Matties: Is the research you're doing primarily for NASA applications, first and foremost?
Gorospe: Yes. The research is based mostly on aeronautic structures, engines, batteries and actuators. The other battery work we do is for CubeSats, like these here. The types of batteries used in space are actually really expensive, but the types of batteries used for CubeSats, because they're so much smaller, haven't been matured all that much. You have to test those batteries before you put them in your CubeSat and before you launch them.
Matties: It's mission-critical. You're not going to retrieve this thing, right? Once it's in space, it's gone on its way to Mars or wherever.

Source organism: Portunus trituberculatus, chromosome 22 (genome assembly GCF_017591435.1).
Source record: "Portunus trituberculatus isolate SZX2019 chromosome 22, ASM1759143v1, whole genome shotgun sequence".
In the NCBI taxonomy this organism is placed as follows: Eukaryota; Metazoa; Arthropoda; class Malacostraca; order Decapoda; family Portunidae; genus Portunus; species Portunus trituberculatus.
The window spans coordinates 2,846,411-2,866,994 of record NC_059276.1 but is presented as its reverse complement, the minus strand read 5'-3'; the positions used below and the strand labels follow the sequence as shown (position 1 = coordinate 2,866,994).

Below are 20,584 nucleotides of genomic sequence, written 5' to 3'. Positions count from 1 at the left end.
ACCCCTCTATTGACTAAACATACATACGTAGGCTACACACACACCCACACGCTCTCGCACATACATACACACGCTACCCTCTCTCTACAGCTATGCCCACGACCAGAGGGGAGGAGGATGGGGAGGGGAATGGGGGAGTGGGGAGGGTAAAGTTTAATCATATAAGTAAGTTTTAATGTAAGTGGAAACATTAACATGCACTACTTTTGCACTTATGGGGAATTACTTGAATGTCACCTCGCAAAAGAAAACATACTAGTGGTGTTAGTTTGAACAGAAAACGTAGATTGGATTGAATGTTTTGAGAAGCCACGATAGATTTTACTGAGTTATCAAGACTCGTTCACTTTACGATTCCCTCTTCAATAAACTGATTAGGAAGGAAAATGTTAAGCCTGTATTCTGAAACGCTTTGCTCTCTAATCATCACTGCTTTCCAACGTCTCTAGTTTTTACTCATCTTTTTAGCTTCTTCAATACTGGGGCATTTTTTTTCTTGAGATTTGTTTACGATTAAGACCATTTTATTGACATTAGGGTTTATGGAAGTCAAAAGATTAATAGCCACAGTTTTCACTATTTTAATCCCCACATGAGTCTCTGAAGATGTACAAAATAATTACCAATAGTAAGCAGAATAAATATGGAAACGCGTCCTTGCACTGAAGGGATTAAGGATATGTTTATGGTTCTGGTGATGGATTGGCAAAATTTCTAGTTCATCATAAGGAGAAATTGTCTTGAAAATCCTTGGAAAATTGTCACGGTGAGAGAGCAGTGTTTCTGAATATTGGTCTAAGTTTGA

Gorospe: Not only that, but NASA doesn't make batteries. We buy batteries. If someone is selling you a battery, do you really know what's inside of it? If you take it apart, you can't use it anymore. It's important to test it and know that what you have is a good battery. Even for quality assurance, we test the batteries repeatedly before putting them in a spacecraft that will launch.
Matties: With the research you do, do you make that available to public companies or the public in general?
Gorospe: Yes. Actually, my research group itself is well known for publishing very, very large data sets. It's because these “test until failure” type of tests that we do in our laboratory are really expensive to do. For instance, over the last summer we tested a high bypass turbo fan engine from Pratt & Whitney until failure. That is a multimillion-dollar engine that NASA destroyed. On purpose!